The project is implemented in partnership with the Misr El Kheir Foundation (MEK), a non-profit organization that has been operating in Egypt since 2007. Construction work began in September 2021 and is expected to be completed in September 2023.
In its first year, the project will directly reach 160 beneficiaries, including 120 students, 20 teachers, 10 caretakers and 10 community leaders who will oversee operations. The project will also benefit 440 students over the next three years. The families of the students and other members of the community are among the indirect beneficiaries of the TBHF initiative.
Matrouh Governorate in northwestern Egypt covers 16% of the country’s total area and, according to 2021 statistics, has a population of 507,338. With a high illiteracy rate of 33%, of which 65% are women, the governorate also suffers from the highest school dropout rate in the country at 7.6%.
Much of the governorate is unoccupied due to the presence of landmines laid during World War II. People reside in urbanized cities and small towns scattered in rural or desert areas where access to essential services such as education is insufficient.
Following a call from the inhabitants of the village of El-Zayat in the capital of Marsa Matrouh governorate to build a public school for their children, the Misr El Kheir Foundation transformed an old building constructed with bricks and a wooden ceiling into a school for 170 pupils. The building did not meet health and safety standards, which posed a serious threat to the lives of students. This justified the need for a new school to ensure that the children could study in a safe environment.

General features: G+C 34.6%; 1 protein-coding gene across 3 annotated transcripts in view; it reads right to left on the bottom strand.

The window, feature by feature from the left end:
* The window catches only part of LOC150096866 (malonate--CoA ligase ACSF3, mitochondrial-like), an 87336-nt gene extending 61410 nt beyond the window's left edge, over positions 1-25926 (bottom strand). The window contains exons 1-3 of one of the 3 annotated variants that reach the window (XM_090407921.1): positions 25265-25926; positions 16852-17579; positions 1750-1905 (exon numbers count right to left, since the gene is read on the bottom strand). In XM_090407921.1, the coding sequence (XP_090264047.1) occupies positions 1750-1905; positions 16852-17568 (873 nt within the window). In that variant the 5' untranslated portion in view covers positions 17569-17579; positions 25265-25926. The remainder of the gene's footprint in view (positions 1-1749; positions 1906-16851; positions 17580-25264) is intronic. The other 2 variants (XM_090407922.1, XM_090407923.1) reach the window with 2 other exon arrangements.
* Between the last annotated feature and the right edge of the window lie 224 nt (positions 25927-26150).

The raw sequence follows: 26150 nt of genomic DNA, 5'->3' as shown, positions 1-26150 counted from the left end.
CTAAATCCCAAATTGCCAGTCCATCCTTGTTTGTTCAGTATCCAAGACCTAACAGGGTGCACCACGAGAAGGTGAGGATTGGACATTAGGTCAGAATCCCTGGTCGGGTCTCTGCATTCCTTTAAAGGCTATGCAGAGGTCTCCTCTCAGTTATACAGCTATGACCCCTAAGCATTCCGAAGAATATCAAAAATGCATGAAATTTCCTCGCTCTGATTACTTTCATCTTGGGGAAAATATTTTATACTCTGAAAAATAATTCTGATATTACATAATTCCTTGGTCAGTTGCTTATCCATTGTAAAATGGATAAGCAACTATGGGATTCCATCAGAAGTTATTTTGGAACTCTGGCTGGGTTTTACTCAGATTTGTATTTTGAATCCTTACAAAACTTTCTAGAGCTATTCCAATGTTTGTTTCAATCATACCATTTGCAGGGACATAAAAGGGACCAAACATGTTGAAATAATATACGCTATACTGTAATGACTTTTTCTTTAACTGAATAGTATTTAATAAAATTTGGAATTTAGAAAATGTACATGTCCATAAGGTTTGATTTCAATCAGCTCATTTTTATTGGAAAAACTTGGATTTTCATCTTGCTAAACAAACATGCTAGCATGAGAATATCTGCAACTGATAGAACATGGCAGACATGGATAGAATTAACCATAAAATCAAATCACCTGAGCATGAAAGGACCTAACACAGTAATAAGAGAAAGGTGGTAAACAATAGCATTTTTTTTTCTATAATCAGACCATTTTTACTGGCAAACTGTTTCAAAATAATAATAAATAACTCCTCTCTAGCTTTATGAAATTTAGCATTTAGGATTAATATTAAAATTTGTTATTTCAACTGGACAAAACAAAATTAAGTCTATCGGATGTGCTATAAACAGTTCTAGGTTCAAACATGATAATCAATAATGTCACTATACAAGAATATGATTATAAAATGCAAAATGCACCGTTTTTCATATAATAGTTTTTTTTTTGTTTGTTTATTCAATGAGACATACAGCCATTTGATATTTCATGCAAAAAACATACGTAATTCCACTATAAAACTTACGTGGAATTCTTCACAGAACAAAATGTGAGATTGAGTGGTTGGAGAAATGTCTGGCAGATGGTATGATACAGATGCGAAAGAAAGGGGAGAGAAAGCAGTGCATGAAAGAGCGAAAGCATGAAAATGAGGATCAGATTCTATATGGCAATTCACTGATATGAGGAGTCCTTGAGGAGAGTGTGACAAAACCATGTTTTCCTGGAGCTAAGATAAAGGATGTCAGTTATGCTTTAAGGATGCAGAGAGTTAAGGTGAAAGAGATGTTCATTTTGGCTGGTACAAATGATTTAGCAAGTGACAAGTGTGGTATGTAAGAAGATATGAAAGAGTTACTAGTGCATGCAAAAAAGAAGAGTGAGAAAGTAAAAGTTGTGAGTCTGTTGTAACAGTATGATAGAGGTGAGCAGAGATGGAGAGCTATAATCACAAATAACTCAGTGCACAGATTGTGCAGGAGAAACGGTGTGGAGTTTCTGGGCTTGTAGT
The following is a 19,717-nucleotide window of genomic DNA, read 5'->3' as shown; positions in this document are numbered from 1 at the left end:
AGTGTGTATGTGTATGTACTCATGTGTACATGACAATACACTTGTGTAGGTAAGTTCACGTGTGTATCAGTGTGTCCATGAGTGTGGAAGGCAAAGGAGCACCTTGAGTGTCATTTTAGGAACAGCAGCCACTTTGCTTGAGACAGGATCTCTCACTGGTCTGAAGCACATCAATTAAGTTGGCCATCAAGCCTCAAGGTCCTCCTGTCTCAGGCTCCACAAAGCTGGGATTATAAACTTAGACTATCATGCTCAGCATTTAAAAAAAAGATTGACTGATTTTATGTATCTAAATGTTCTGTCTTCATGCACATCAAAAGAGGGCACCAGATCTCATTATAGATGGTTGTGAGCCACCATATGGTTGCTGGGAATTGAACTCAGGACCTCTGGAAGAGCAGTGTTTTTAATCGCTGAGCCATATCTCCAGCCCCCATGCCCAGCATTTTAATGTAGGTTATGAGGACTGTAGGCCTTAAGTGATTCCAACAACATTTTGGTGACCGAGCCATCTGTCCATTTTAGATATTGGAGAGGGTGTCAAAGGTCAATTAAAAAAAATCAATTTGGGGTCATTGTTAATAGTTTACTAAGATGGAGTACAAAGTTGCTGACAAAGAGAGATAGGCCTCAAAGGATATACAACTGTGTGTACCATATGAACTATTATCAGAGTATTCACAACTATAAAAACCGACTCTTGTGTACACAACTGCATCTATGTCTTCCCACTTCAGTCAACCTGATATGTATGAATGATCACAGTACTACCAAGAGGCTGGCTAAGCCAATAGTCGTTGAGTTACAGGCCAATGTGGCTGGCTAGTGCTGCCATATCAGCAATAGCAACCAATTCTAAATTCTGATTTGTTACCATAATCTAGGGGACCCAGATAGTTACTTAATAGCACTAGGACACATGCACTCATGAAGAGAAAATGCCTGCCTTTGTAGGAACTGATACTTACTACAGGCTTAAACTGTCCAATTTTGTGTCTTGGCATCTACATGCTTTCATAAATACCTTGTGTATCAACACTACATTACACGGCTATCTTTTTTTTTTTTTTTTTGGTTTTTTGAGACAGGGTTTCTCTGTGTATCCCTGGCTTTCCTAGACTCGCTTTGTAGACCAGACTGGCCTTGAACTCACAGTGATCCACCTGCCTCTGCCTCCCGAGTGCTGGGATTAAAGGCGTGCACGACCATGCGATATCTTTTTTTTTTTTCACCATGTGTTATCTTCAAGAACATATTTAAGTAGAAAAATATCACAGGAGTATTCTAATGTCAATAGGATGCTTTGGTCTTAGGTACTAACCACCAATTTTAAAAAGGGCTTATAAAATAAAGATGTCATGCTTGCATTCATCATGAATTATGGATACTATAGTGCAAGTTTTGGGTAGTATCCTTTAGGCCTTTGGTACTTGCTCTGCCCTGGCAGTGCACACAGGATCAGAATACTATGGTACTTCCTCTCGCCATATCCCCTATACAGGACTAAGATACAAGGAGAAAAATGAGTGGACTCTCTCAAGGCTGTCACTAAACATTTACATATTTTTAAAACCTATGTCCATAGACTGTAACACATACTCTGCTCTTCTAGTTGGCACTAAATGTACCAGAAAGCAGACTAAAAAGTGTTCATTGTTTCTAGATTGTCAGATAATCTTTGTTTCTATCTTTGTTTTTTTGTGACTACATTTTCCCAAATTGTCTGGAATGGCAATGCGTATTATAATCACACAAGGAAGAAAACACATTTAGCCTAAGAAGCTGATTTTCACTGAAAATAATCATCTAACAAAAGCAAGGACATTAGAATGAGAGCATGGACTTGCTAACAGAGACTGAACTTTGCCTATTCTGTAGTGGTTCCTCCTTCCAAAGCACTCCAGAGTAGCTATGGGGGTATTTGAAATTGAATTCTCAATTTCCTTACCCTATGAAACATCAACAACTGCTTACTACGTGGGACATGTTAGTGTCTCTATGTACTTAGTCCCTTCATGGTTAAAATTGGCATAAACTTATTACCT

TBHF will build, furnish and equip the new school building with 11 classrooms, a library, a science lab, a technology lab and an activity room. The school, once operational, will also offer capacity building programs to improve professional skills and enhance teachers’ knowledge and abilities.
The school will also encourage interaction and organize planned activities to create a stimulating and dynamic social environment that will encourage students to keep showing up, reducing the risk of dropping out. Community monitoring of the school will “create more of a sense of ownership” among community members and ensure that project objectives are achieved.
Mariam Al Hammadi, Director of TBHF, said, “TBHF is committed to supporting long-term sustainable projects that have a direct impact and improve the quality of life of vulnerable communities around the world. Inclusive access to education is a fundamental pillar of any nation’s Sustainable Development Goals, and we aim to support communities in their efforts to develop human capital and boost their competitiveness. For the younger generations to have a chance to build a bright future, a good education is an absolute must.